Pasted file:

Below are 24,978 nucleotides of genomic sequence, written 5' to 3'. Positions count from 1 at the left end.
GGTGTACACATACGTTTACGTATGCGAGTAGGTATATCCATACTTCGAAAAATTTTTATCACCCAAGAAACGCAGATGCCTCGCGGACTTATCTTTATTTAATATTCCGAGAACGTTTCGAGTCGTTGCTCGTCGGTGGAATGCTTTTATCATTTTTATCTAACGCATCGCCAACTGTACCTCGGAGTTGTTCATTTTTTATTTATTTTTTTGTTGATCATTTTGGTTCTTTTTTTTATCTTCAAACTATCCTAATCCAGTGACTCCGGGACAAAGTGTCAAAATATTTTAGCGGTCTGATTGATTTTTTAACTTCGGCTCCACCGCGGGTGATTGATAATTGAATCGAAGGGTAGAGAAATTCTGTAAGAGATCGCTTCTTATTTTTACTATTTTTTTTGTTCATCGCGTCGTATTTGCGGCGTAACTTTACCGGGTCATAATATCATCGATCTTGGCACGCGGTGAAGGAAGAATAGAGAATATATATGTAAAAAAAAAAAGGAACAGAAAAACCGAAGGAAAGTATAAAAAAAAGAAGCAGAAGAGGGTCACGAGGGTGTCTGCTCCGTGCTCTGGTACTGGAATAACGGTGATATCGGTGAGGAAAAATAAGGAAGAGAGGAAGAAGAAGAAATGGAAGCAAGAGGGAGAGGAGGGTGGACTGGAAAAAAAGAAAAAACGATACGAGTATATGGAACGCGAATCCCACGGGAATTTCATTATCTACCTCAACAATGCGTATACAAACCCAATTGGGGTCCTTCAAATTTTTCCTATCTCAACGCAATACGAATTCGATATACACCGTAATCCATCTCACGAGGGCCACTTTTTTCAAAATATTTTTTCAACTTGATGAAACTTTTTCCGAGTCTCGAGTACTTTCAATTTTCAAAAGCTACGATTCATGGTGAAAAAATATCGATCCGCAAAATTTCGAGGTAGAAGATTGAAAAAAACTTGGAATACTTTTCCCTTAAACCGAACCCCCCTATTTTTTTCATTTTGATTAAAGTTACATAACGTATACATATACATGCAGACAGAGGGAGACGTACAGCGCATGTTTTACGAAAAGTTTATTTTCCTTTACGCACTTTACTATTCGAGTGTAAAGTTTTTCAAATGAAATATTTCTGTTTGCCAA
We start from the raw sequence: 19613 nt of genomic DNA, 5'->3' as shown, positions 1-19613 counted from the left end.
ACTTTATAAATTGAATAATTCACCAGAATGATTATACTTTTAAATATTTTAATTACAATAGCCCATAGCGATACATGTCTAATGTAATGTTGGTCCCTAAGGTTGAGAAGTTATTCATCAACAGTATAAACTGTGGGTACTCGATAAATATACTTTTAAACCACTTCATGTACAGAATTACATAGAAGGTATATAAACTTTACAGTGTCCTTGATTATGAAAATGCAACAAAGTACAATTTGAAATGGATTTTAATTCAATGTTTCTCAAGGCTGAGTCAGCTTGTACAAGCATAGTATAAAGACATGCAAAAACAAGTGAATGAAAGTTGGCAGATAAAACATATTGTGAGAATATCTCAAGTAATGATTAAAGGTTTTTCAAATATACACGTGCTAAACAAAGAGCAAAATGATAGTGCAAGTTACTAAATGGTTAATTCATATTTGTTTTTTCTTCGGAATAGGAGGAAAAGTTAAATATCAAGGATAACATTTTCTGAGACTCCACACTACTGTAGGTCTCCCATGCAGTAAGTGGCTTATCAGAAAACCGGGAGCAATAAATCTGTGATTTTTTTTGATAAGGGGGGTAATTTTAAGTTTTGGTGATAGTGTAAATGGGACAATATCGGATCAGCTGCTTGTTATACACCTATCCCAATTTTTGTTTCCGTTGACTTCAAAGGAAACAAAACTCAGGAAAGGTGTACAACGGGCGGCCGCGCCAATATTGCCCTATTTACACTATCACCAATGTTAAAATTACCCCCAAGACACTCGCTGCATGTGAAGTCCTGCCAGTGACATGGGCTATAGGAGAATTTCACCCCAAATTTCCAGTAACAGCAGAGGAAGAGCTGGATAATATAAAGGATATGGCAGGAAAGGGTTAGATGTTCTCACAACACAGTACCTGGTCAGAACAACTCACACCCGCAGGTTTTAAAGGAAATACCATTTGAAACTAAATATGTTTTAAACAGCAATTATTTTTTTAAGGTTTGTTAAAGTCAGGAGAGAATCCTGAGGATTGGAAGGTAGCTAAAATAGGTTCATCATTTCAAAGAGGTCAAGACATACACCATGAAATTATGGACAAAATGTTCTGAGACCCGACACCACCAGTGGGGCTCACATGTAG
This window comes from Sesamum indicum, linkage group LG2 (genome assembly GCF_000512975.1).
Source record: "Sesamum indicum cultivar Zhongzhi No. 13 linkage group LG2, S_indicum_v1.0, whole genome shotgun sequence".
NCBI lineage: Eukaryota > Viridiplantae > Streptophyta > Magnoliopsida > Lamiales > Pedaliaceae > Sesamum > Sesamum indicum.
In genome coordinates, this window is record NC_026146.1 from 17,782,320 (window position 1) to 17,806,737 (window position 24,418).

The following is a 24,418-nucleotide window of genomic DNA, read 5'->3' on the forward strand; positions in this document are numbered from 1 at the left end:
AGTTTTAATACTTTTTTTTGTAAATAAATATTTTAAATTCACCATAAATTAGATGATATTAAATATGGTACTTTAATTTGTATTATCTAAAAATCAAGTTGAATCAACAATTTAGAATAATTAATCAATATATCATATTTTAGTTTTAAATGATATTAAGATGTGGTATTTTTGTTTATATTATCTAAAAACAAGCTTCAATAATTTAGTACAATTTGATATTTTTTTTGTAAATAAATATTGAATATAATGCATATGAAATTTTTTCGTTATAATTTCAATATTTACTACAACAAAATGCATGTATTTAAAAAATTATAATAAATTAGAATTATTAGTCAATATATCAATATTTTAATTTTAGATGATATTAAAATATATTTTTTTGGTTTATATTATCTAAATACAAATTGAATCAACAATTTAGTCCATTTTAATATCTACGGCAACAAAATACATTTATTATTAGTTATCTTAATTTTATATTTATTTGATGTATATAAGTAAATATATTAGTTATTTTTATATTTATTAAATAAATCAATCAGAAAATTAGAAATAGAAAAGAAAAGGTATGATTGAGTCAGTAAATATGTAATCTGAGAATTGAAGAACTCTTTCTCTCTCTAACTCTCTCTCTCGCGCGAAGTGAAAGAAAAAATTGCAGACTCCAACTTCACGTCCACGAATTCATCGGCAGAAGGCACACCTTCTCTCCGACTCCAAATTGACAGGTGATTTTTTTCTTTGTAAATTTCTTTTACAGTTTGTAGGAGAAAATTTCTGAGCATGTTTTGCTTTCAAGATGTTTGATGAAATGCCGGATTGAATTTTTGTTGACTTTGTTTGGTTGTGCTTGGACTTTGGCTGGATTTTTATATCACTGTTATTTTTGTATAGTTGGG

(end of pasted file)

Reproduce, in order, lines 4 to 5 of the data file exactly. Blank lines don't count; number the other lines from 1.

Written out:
ACTTTATAAATTGAATAATTCACCAGAATGATTATACTTTTAAATATTTTAATTACAATAGCCCATAGCGATACATGTCTAATGTAATGTTGGTCCCTAAGGTTGAGAAGTTATTCATCAACAGTATAAACTGTGGGTACTCGATAAATATACTTTTAAACCACTTCATGTACAGAATTACATAGAAGGTATATAAACTTTACAGTGTCCTTGATTATGAAAATGCAACAAAGTACAATTTGAAATGGATTTTAATTCAATGTTTCTCAAGGCTGAGTCAGCTTGTACAAGCATAGTATAAAGACATGCAAAAACAAGTGAATGAAAGTTGGCAGATAAAACATATTGTGAGAATATCTCAAGTAATGATTAAAGGTTTTTCAAATATACACGTGCTAAACAAAGAGCAAAATGATAGTGCAAGTTACTAAATGGTTAATTCATATTTGTTTTTTCTTCGGAATAGGAGGAAAAGTTAAATATCAAGGATAACATTTTCTGAGACTCCACACTACTGTAGGTCTCCCATGCAGTAAGTGGCTTATCAGAAAACCGGGAGCAATAAATCTGTGATTTTTTTTGATAAGGGGGGTAATTTTAAGTTTTGGTGATAGTGTAAATGGGACAATATCGGATCAGCTGCTTGTTATACACCTATCCCAATTTTTGTTTCCGTTGACTTCAAAGGAAACAAAACTCAGGAAAGGTGTACAACGGGCGGCCGCGCCAATATTGCCCTATTTACACTATCACCAATGTTAAAATTACCCCCAAGACACTCGCTGCATGTGAAGTCCTGCCAGTGACATGGGCTATAGGAGAATTTCACCCCAAATTTCCAGTAACAGCAGAGGAAGAGCTGGATAATATAAAGGATATGGCAGGAAAGGGTTAGATGTTCTCACAACACAGTACCTGGTCAGAACAACTCACACCCGCAGGTTTTAAAGGAAATACCATTTGAAACTAAATATGTTTTAAACAGCAATTATTTTTTTAAGGTTTGTTAAAGTCAGGAGAGAATCCTGAGGATTGGAAGGTAGCTAAAATAGGTTCATCATTTCAAAGAGGTCAAGACATACACCATGAAATTATGGACAAAATGTTCTGAGACCCGACACCACCAGTGGGGCTCACATGTAG
This window comes from Sesamum indicum, linkage group LG2 (genome assembly GCF_000512975.1).